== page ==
(b. 1697, Venezia, d. 1768, Venezia)

Capriccio with Venetian Motifs

Oil on canvas, 51,2 x 68,6 cm
Art Museum, Saint Louis

Toward the end of the 1730s fewer and fewer tourists came to Venice as a result of the increasing threat of war throughout Europe. That also spelled the end of the blossoming production of topographical souvenirs, which was the mainstay of Canaletto's studio. Joseph Smith, the artist's agent and protector, tried for several more years to attract commissions for painted series of ancient Roman monuments or so-called 'vedute ideate'. A veduta ideata, or idealized view was based on an actual situation. This kind of veduta was beautified, however, or rather improved, by adding buildings from elsewhere or even entirely fictive architectural elements. Such land- and cityscapes illustrated the 'ideal' architecture practiced by the ancients and, in their footsteps, by the sixteenth-century architect Andrea Palladio.

In about 1740, besides vedute ideate, Canaletto began to invent much more fantastic variations on the buildings and landscapes he had long painted 'al reale' in the form of 'capricci'. Nor was he alone in this. Tiepolo and Piranesi also published series of fantasy prints called caprices in the 1740s. A contemporary dictionary of art defined a capriccio as 'an artificial and bizarre composition which opposes the rules and beautiful models of nature and art, but which pleases through a certain lively particularity and a free and bold execution.' Conceived in that sense, the capriccio is the opposite of a veduta ideata, and both the etched and the painted caprices that Canaletto made during the early 1740s meet that description. The present canvas is one of the most beautiful examples.

Across two islands or peninsulas, connected by an impossibly fragile arched bridge, the eye is led toward a third, distant island in the Lagoon, behind which others appear. From the bridge a path leads to the right over a second, small bridge to a gate in Renaissance forms with a curious passageway placed crosswise, with a tiled roof crowned by a stone statue standing guard. To the right are the remains of a wall and a tower, like the gate partly decorated with stone facings. To the left of the bridge a path runs to a chapel with an asymmetrical roof, a tall aisle with a balcony and a loggia on the right side. Behind the campanile rises a façade with a sign indicating that it is an inn. On the third island stands a heavy, square tower. The time is about sunset; on the left, a pale moon rises. A washerwoman, travellers and fishermen populate the scene.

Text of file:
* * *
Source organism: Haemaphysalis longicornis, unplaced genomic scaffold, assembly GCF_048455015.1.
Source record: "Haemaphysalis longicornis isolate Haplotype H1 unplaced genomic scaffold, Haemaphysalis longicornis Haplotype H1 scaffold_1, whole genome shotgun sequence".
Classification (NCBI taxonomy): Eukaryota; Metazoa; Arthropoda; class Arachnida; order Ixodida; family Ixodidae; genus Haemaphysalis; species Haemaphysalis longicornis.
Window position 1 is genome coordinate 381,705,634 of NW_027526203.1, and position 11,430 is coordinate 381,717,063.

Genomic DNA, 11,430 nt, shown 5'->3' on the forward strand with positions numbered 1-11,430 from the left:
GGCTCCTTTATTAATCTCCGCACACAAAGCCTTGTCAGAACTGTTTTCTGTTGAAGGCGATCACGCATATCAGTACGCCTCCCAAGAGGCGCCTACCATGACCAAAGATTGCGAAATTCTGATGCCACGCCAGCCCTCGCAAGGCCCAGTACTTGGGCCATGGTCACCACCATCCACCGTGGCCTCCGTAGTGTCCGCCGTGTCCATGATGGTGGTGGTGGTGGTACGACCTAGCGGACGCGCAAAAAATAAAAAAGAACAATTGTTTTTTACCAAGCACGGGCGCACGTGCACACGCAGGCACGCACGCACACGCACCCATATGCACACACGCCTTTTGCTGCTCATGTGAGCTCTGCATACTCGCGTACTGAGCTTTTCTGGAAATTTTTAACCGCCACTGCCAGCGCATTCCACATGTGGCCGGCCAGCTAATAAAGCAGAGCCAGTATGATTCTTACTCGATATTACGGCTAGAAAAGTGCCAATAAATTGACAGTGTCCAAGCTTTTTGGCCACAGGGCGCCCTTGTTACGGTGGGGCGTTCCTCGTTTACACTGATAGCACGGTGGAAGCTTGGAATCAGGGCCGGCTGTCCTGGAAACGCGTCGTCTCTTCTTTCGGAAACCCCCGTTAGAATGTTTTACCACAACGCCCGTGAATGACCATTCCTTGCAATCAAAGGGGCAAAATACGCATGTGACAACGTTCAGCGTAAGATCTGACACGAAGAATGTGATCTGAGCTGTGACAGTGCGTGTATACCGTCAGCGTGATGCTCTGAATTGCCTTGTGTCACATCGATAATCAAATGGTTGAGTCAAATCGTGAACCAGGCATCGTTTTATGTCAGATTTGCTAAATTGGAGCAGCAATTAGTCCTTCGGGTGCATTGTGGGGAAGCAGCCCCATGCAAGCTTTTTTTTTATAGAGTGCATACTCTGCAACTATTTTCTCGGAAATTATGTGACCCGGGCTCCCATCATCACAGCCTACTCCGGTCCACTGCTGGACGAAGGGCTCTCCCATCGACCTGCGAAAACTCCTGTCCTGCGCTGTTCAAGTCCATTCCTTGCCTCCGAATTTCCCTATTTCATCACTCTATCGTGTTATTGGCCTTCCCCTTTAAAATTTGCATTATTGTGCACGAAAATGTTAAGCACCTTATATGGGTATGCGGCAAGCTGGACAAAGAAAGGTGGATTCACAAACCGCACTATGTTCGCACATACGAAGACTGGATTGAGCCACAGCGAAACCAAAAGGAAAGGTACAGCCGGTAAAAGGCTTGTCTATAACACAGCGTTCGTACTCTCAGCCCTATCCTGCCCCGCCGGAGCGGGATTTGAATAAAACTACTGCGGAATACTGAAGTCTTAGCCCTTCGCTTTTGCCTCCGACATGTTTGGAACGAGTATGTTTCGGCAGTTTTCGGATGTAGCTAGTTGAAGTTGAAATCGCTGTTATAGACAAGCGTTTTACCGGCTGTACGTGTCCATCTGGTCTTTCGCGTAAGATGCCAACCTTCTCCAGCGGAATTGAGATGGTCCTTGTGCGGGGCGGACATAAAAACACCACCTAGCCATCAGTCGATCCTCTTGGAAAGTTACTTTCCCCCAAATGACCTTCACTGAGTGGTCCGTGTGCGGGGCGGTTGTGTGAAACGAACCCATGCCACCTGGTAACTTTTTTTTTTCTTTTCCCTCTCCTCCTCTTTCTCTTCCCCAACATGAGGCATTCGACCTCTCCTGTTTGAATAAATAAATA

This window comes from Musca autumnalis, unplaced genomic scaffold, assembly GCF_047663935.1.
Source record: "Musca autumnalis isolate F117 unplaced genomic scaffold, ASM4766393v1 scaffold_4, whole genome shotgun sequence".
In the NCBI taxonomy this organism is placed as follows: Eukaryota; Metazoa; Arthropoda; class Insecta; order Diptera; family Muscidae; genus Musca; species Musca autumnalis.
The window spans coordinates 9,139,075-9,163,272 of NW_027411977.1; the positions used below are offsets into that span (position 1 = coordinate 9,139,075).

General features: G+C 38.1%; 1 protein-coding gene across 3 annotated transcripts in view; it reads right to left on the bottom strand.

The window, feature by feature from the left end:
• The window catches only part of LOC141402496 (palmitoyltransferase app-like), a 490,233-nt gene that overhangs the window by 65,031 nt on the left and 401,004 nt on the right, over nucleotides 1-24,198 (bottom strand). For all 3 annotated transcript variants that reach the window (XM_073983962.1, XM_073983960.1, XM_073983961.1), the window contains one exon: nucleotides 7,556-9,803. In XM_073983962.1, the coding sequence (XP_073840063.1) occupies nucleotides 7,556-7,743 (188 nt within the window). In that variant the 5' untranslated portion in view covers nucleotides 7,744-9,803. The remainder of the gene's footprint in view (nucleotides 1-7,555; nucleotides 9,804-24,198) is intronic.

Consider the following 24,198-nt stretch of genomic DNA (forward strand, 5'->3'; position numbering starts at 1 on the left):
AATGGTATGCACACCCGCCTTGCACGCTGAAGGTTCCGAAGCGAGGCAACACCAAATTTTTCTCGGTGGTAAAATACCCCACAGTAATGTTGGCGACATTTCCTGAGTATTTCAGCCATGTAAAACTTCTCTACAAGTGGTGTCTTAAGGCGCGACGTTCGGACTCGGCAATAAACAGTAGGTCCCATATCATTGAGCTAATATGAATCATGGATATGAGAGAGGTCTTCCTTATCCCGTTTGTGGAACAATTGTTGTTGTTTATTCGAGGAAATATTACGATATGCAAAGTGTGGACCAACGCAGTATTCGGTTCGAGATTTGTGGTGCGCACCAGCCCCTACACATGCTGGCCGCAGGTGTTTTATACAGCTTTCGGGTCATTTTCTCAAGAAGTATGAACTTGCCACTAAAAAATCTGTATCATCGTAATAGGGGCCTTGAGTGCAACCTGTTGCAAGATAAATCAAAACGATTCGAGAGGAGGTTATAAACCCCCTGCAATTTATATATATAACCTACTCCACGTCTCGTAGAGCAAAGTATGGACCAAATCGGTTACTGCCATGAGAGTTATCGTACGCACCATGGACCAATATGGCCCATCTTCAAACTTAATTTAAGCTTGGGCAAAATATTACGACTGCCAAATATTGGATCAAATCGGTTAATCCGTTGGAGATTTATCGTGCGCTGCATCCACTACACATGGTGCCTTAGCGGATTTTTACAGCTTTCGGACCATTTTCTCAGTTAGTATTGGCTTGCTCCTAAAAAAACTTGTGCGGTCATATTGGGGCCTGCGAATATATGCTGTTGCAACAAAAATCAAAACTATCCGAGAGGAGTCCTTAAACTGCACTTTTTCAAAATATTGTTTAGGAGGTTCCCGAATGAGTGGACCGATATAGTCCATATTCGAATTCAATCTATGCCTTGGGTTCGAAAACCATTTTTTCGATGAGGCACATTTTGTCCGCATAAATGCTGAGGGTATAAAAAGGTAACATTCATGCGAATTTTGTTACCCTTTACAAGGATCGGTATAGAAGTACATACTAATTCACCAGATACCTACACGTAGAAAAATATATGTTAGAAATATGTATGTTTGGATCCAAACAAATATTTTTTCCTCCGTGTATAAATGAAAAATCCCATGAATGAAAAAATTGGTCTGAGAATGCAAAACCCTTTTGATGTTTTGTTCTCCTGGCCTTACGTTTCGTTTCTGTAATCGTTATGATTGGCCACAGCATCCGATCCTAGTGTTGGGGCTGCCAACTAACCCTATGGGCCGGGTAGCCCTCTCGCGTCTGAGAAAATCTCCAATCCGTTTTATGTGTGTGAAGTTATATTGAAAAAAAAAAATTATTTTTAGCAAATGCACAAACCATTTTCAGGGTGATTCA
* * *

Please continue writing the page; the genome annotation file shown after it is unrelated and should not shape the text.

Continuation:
On closer inspection it appears that, with his supposedly randomly selected elements, Canaletto actually ordered his composition entirely in accordance with traditional practice. The placement of the elements in space and the manner in which the eye is led into the distance along the imaginary buildings in leaps is harmonious rather than abrupt. The appealing melancholy evoked by the scene is new; it is the result of the ostensible purposelessness of these friendly structures which are arranged haphazardly in the quiet light of the setting sun and the rising moon.

In Canaletto's art, a strict distinction between veduta ideata and capriccio seems difficult to maintain. No wonder he referred to his own series of etched landscapes as 'views partly taken from life, partly imagined.'